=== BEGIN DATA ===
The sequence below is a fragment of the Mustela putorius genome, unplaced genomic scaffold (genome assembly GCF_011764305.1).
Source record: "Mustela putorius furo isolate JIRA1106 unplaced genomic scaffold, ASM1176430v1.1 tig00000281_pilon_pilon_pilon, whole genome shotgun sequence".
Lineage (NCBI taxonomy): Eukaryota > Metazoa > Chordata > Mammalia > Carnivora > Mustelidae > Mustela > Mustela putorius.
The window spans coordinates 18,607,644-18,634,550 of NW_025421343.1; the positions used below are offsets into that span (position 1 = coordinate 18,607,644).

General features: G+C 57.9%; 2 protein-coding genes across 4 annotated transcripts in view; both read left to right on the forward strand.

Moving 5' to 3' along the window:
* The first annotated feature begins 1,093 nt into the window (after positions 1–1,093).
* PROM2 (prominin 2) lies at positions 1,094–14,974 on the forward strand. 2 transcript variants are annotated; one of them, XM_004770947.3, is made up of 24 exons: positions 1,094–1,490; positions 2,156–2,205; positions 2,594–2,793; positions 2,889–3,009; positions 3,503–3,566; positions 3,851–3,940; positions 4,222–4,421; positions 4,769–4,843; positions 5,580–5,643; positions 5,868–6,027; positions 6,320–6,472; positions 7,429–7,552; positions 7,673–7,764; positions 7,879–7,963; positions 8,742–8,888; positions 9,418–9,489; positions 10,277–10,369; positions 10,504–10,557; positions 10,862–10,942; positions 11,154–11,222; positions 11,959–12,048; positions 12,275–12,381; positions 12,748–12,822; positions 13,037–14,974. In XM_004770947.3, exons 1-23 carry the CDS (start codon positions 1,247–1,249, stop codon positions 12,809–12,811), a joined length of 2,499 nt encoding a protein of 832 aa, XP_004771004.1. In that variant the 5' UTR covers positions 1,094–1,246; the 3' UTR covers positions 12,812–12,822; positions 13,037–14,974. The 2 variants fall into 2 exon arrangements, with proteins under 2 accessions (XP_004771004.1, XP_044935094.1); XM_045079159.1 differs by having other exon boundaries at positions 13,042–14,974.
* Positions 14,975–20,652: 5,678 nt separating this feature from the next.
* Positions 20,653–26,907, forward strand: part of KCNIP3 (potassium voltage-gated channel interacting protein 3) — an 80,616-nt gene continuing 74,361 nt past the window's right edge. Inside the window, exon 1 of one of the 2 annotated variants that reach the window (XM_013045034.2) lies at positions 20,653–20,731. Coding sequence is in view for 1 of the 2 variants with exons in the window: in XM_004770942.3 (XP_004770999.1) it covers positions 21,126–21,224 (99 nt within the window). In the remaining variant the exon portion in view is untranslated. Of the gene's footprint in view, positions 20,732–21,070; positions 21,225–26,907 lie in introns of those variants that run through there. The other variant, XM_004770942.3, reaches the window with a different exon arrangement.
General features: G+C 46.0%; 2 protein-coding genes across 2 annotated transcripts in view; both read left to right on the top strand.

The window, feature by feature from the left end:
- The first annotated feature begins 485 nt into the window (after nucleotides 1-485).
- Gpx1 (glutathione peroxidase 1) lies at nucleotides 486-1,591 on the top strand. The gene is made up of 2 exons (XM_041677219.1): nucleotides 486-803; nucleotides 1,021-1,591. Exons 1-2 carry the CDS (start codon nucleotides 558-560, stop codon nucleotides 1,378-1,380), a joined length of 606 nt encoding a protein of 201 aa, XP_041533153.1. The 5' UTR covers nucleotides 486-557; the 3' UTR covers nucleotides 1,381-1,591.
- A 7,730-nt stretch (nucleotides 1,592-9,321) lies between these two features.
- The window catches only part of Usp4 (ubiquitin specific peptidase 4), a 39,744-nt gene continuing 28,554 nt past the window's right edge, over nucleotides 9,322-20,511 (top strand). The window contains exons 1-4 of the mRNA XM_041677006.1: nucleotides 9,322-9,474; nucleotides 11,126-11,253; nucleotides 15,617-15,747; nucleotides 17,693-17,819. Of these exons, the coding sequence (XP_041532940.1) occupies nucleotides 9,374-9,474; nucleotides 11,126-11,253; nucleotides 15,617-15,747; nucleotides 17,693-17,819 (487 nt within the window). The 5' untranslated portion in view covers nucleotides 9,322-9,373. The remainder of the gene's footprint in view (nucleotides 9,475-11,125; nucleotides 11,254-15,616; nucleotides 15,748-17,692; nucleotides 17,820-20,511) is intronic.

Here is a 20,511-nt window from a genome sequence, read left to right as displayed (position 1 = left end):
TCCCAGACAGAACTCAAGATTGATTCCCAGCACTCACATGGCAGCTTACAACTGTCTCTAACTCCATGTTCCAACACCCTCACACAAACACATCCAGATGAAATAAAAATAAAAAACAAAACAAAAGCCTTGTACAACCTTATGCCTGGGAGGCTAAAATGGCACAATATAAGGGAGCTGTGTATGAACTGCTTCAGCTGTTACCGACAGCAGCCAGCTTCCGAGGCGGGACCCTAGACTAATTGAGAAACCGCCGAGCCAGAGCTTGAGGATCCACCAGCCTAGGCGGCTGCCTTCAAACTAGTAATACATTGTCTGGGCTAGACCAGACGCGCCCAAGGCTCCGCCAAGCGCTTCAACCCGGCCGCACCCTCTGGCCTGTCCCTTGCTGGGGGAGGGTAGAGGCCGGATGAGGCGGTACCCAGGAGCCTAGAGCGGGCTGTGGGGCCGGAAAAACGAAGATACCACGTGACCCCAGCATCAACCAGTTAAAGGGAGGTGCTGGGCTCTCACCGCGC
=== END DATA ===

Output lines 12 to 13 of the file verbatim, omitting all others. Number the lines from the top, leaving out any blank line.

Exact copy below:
The window, feature by feature from the left end:
- The first annotated feature begins 485 nt into the window (after nucleotides 1-485).